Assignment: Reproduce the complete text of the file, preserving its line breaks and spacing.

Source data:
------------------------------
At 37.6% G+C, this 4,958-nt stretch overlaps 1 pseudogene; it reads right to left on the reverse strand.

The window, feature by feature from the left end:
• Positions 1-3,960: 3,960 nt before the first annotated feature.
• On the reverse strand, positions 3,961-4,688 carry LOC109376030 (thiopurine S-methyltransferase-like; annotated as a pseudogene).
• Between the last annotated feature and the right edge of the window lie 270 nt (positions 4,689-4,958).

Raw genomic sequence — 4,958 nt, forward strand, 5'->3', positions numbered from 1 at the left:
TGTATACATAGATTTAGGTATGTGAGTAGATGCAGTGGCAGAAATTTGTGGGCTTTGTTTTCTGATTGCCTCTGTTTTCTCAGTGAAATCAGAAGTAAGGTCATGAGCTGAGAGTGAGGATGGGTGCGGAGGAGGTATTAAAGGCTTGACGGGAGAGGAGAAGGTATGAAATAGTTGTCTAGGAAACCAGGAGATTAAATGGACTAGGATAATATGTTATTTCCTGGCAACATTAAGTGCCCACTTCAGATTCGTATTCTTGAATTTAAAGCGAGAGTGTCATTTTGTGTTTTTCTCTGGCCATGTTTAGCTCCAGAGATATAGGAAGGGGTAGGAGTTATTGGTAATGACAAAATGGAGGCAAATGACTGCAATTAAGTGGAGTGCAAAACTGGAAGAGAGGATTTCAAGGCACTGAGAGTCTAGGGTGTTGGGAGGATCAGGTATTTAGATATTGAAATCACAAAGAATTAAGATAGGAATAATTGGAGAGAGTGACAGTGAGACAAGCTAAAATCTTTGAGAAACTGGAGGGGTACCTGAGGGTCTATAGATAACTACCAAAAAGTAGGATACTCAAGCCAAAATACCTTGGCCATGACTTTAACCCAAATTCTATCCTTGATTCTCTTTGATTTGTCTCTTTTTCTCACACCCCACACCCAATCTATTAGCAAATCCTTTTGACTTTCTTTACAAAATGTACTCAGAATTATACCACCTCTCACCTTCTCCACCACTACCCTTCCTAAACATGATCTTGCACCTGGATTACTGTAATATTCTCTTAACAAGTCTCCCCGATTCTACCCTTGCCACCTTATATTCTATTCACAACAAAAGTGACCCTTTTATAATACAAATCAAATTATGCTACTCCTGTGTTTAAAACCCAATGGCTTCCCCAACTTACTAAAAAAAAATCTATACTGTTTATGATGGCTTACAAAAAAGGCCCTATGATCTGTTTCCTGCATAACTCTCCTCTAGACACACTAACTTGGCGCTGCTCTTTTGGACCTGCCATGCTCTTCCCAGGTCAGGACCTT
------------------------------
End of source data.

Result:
At 37.6% G+C, this 4,958-nt stretch overlaps 1 pseudogene; it reads right to left on the reverse strand.

The window, feature by feature from the left end:
• Positions 1-3,960: 3,960 nt before the first annotated feature.
• On the reverse strand, positions 3,961-4,688 carry LOC109376030 (thiopurine S-methyltransferase-like; annotated as a pseudogene).
• Between the last annotated feature and the right edge of the window lie 270 nt (positions 4,689-4,958).

Raw genomic sequence — 4,958 nt, forward strand, 5'->3', positions numbered from 1 at the left:
TGTATACATAGATTTAGGTATGTGAGTAGATGCAGTGGCAGAAATTTGTGGGCTTTGTTTTCTGATTGCCTCTGTTTTCTCAGTGAAATCAGAAGTAAGGTCATGAGCTGAGAGTGAGGATGGGTGCGGAGGAGGTATTAAAGGCTTGACGGGAGAGGAGAAGGTATGAAATAGTTGTCTAGGAAACCAGGAGATTAAATGGACTAGGATAATATGTTATTTCCTGGCAACATTAAGTGCCCACTTCAGATTCGTATTCTTGAATTTAAAGCGAGAGTGTCATTTTGTGTTTTTCTCTGGCCATGTTTAGCTCCAGAGATATAGGAAGGGGTAGGAGTTATTGGTAATGACAAAATGGAGGCAAATGACTGCAATTAAGTGGAGTGCAAAACTGGAAGAGAGGATTTCAAGGCACTGAGAGTCTAGGGTGTTGGGAGGATCAGGTATTTAGATATTGAAATCACAAAGAATTAAGATAGGAATAATTGGAGAGAGTGACAGTGAGACAAGCTAAAATCTTTGAGAAACTGGAGGGGTACCTGAGGGTCTATAGATAACTACCAAAAAGTAGGATACTCAAGCCAAAATACCTTGGCCATGACTTTAACCCAAATTCTATCCTTGATTCTCTTTGATTTGTCTCTTTTTCTCACACCCCACACCCAATCTATTAGCAAATCCTTTTGACTTTCTTTACAAAATGTACTCAGAATTATACCACCTCTCACCTTCTCCACCACTACCCTTCCTAAACATGATCTTGCACCTGGATTACTGTAATATTCTCTTAACAAGTCTCCCCGATTCTACCCTTGCCACCTTATATTCTATTCACAACAAAAGTGACCCTTTTATAATACAAATCAAATTATGCTACTCCTGTGTTTAAAACCCAATGGCTTCCCCAACTTACTAAAAAAAAATCTATACTGTTTATGATGGCTTACAAAAAAGGCCCTATGATCTGTTTCCTGCATAACTCTCCTCTAGACACACTAACTTGGCGCTGCTCTTTTGGACCTGCCATGCTCTTCCCAGGTCAGGACCTT